Sleeping sickness 

You had a great time Friday night, hooking up with someone as lonely as you were. But did your partner, whom you might never see again, leave something behind to remember him or her by?

Sexually transmitted infections have increased in number since El Paso County dumped its testing, surveillance and treatment program in late 2008. In 2009, the incidence of chlamydia — the most common STI — surged by 10 percent, to 2,928 cases. That pushed the incidence rate up from 447 per 100,000 people in 2008 to 484 in 2009. During that same time, the number of people statewide with the disease went up by 4 percent.

But more concerning to those who monitor such things may be the five local cases of syphilis, because they're part of a dramatic uptick statewide. Thanks largely to an outbreak in Denver last year, the number infected with the worrisome STI increased by 56 percent, to 164.

"A 50 percent increase is an alarming increase," says Ralph Wilmoth, who oversees the Colorado Department of Public Health and Environment's STI/HIV Disease Control and Environmental Epidemiology Division. "We're working with Denver public health and notifying providers to be attentive to that. We're working with the community so the community knows, so they're aware of their need to be attentive to symptoms and to inform their health care providers that they should be tested."

No finger on pulse

In late 2008, after a county sales-tax ballot measure was defeated, the El Paso County Department of Health and Environment announced cuts. In addition to 23 workers, investigations of sexually transmitted diseases were among the casualties. Gone were the county's clinical and surveillance components, which included testing and treatment, plus efforts to notify a patient's partners.

"When you have a local finger on the pulse in terms of STIs and doing investigations, you're going to stay a bit more up to date, because you're there every day," says medical director Dr. Bernadette Albanese. "And we don't have that anymore. For our community, it's a loss."

Not only does surveillance identify infected partners, it's an avenue for education and prevention of diseases whose symptoms can be invisible, Albanese says. For instance, some STIs can cause scarring of the reproductive tract, which can lead to infertility, and even infection of a newborn.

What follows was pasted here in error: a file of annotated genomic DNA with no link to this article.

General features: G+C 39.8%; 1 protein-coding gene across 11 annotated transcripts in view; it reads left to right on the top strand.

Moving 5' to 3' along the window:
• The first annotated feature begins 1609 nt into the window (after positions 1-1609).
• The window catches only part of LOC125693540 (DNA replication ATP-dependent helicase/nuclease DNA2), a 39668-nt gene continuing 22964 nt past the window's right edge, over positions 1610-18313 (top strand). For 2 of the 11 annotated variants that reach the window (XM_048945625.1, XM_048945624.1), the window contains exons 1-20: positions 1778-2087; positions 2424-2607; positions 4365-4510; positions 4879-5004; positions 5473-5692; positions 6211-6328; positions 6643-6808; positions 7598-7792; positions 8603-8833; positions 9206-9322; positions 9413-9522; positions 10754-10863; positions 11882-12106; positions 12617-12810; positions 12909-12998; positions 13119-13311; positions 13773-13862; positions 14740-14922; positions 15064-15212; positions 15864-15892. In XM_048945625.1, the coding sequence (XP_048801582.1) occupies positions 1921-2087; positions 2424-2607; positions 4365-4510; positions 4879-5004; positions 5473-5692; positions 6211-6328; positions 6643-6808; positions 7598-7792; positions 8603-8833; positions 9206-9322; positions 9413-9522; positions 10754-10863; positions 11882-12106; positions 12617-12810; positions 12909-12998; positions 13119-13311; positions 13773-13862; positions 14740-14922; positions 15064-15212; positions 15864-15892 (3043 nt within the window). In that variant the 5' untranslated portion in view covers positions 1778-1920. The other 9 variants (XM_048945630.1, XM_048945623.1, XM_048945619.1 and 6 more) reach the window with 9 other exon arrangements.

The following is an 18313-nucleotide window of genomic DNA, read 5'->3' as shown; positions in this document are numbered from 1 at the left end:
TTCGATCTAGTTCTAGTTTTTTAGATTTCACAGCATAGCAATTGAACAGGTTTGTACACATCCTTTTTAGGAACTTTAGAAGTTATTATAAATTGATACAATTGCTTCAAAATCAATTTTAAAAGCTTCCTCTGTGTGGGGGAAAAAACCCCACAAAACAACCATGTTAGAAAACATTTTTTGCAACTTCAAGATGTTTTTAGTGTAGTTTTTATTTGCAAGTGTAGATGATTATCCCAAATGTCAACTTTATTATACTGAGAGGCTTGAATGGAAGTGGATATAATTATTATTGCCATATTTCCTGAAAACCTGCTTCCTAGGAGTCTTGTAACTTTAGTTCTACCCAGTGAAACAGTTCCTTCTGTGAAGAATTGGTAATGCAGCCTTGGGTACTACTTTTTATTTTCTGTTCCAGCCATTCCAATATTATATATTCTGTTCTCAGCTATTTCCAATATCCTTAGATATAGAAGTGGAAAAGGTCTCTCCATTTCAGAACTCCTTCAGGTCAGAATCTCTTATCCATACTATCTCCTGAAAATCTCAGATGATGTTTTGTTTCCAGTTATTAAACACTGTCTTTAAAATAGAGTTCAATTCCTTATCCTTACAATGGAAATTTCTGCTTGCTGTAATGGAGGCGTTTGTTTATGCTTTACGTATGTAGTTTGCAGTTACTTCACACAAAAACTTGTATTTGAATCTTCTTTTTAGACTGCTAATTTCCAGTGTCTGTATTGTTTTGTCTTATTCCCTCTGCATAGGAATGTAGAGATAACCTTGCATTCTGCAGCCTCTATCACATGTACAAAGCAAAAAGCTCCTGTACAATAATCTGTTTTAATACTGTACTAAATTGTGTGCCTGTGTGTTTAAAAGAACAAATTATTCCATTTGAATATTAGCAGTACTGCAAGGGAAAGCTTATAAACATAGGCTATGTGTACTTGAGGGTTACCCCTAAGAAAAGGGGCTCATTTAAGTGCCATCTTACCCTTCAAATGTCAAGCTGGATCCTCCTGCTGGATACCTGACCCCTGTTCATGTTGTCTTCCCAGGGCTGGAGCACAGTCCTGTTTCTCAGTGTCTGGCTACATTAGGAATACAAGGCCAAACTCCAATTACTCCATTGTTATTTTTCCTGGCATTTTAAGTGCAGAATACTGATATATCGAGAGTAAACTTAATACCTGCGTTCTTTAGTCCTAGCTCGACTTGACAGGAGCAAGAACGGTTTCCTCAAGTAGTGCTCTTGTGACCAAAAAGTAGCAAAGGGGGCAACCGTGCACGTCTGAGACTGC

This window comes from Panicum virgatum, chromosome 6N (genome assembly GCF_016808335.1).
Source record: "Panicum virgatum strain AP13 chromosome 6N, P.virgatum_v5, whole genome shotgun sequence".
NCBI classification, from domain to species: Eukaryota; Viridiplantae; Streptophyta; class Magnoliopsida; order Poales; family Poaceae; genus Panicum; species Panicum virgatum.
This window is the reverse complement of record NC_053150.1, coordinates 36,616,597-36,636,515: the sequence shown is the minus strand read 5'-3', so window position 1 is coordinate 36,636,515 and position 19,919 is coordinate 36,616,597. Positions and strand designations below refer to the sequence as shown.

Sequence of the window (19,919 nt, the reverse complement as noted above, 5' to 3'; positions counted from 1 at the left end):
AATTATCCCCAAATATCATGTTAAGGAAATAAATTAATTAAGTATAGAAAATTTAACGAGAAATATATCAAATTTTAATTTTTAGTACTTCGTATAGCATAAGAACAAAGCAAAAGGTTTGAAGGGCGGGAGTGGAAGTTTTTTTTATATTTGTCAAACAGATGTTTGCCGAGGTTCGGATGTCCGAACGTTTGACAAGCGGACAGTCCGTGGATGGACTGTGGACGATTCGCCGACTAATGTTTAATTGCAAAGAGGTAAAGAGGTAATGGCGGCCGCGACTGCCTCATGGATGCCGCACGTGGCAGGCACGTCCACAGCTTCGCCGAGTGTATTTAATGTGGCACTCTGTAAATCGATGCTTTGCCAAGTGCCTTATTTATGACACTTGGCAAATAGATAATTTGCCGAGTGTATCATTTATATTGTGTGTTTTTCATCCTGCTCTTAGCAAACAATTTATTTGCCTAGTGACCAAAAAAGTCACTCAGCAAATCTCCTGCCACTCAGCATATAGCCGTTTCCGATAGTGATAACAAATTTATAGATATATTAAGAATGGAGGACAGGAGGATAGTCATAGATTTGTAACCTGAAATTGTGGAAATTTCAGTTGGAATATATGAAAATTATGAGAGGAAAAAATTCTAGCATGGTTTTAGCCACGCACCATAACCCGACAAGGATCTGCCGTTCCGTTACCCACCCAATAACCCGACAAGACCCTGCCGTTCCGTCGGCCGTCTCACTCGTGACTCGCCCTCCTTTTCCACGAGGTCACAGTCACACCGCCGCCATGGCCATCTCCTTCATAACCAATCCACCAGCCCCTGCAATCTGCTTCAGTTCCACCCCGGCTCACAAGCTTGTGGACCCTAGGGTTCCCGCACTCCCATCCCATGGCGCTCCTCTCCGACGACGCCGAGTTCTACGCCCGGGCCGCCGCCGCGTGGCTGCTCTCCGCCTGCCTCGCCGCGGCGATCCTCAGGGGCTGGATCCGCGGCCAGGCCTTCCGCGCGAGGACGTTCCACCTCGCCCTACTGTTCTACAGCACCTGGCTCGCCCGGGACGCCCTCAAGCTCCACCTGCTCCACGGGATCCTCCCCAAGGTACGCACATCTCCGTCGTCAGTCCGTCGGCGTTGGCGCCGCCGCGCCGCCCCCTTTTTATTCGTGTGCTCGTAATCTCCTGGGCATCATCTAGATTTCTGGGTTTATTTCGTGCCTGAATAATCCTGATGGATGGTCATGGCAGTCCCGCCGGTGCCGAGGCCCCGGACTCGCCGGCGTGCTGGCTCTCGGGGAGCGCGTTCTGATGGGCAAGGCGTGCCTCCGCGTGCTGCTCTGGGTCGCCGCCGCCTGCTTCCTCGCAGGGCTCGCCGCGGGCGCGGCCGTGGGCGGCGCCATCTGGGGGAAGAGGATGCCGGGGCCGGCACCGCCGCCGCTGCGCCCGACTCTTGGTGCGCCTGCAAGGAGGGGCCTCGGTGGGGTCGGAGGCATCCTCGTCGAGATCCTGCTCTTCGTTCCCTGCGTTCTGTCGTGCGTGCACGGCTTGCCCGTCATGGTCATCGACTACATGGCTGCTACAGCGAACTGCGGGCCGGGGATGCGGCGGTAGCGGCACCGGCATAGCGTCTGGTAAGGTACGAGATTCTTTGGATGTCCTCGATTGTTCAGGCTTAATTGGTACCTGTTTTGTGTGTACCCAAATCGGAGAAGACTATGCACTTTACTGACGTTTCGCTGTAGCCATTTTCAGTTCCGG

The state has taken on El Paso County's surveillance in special cases, as it already did for other counties. But it doesn't test or treat except when dealing with outbreaks, like the Denver syphilis problem. Its numbers come from labs and private physicians, all required to report positive test results.

The latest state numbers for chlamydia, for 2009, show that 2,029 women tested positive in El Paso County — higher than the preceding five years. (Data from 2010 won't be available until May.) Both Albanese and Wilmoth say chlamydia is probably not more prevalent in women than men, but women are more apt to seek medical services.

The syphilis numbers, while small, do present cause for concern; the 11 cases over the last two years represent a big jump from 2005's single case. Late-stage syphilis can bring some nasty symptoms, even blindness and dementia, and syphilis at any stage also makes contracting HIV/AIDS easier.

Using active surveillance — "beating the bushes" for infected partners — can lead to treatment and the lowering of infection rates over time, says John Potterat, who worked STI investigations for the county between 1972 and 2001. When he started, he saw one case of syphilis a week. "When I left, we had a case per year," he says. "If you're not digging cases out of the woodwork, you really don't know what's out there."

What about HIV?

The state reports El Paso County is the third-highest for number of people living with HIV, at 422. In 2009, there were 22 new cases reported locally. Albanese says the county has a small grant to perform HIV testing but, again, mostly relies on the state.

When Victoria Stone, outreach case manager for homeless youth agency Urban Peak, started organizing an HIV testing program, she found little coordination.

"There are so many services and collaborators in Denver, and we don't have that here," she says. She notes, however, the Southern Colorado AIDS Project, Planned Parenthood, the Pride Center and the Health Department have agreed to help. The goal of the "You Know Different" campaign is to test everyone under 25 — the group with the fastest-growing incidence nationwide.

Testing is key, she says, because one in four people who have HIV don't know it.

Stone and program worker Eric Pizana started with the LGBT community. In recent months, they've tested 17 young people with oral swabs that yield preliminary results within 20 minutes. No positives so far. Anyone with a reactive test would be referred to Denver Children's Hospital.

"If you get on medication," Stone says, "you can live for a long time."


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